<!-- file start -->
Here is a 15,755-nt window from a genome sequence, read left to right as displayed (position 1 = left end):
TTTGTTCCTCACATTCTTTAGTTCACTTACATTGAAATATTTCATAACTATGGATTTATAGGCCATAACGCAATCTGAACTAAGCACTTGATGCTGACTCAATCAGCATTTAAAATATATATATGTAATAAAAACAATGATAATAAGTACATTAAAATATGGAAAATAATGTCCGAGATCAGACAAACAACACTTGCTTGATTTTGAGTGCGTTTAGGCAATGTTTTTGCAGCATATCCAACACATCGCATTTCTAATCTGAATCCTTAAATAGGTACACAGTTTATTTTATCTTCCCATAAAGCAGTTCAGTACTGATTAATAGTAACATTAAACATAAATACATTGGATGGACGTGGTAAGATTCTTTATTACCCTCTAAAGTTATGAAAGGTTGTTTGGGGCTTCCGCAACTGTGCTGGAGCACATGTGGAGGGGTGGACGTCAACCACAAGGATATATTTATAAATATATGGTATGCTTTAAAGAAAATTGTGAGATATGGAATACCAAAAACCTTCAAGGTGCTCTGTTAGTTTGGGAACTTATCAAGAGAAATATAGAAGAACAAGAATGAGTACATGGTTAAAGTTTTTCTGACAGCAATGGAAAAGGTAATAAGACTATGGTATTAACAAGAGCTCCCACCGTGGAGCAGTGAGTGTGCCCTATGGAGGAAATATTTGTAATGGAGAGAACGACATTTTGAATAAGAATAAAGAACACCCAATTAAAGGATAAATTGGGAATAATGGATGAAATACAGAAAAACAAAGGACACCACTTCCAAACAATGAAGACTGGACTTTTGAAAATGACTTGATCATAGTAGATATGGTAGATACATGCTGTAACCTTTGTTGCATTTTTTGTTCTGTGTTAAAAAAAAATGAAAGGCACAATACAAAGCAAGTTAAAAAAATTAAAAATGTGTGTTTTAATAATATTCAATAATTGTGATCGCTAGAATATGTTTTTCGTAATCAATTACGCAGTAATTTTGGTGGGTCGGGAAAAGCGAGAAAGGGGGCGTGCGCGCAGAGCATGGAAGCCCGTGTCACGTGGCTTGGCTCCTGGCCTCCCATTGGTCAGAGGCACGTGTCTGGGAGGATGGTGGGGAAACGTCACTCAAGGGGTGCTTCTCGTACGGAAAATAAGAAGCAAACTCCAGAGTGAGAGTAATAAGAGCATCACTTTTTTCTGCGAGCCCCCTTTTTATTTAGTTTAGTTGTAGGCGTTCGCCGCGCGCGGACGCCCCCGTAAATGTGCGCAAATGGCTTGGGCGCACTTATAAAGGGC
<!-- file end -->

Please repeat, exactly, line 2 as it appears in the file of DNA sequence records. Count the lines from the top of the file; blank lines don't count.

TTTGTTCCTCACATTCTTTAGTTCACTTACATTGAAATATTTCATAACTATGGATTTATAGGCCATAACGCAATCTGAACTAAGCACTTGATGCTGACTCAATCAGCATTTAAAATATATATATGTAATAAAAACAATGATAATAAGTACATTAAAATATGGAAAATAATGTCCGAGATCAGACAAACAACACTTGCTTGATTTTGAGTGCGTTTAGGCAATGTTTTTGCAGCATATCCAACACATCGCATTTCTAATCTGAATCCTTAAATAGGTACACAGTTTATTTTATCTTCCCATAAAGCAGTTCAGTACTGATTAATAGTAACATTAAACATAAATACATTGGATGGACGTGGTAAGATTCTTTATTACCCTCTAAAGTTATGAAAGGTTGTTTGGGGCTTCCGCAACTGTGCTGGAGCACATGTGGAGGGGTGGACGTCAACCACAAGGATATATTTATAAATATATGGTATGCTTTAAAGAAAATTGTGAGATATGGAATACCAAAAACCTTCAAGGTGCTCTGTTAGTTTGGGAACTTATCAAGAGAAATATAGAAGAACAAGAATGAGTACATGGTTAAAGTTTTTCTGACAGCAATGGAAAAGGTAATAAGACTATGGTATTAACAAGAGCTCCCACCGTGGAGCAGTGAGTGTGCCCTATGGAGGAAATATTTGTAATGGAGAGAACGACATTTTGAATAAGAATAAAGAACACCCAATTAAAGGATAAATTGGGAATAATGGATGAAATACAGAAAAACAAAGGACACCACTTCCAAACAATGAAGACTGGACTTTTGAAAATGACTTGATCATAGTAGATATGGTAGATACATGCTGTAACCTTTGTTGCATTTTTTGTTCTGTGTTAAAAAAAAATGAAAGGCACAATACAAAGCAAGTTAAAAAAATTAAAAATGTGTGTTTTAATAATATTCAATAATTGTGATCGCTAGAATATGTTTTTCGTAATCAATTACGCAGTAATTTTGGTGGGTCGGGAAAAGCGAGAAAGGGGGCGTGCGCGCAGAGCATGGAAGCCCGTGTCACGTGGCTTGGCTCCTGGCCTCCCATTGGTCAGAGGCACGTGTCTGGGAGGATGGTGGGGAAACGTCACTCAAGGGGTGCTTCTCGTACGGAAAATAAGAAGCAAACTCCAGAGTGAGAGTAATAAGAGCATCACTTTTTTCTGCGAGCCCCCTTTTTATTTAGTTTAGTTGTAGGCGTTCGCCGCGCGCGGACGCCCCCGTAAATGTGCGCAAATGGCTTGGGCGCACTTATAAAGGGC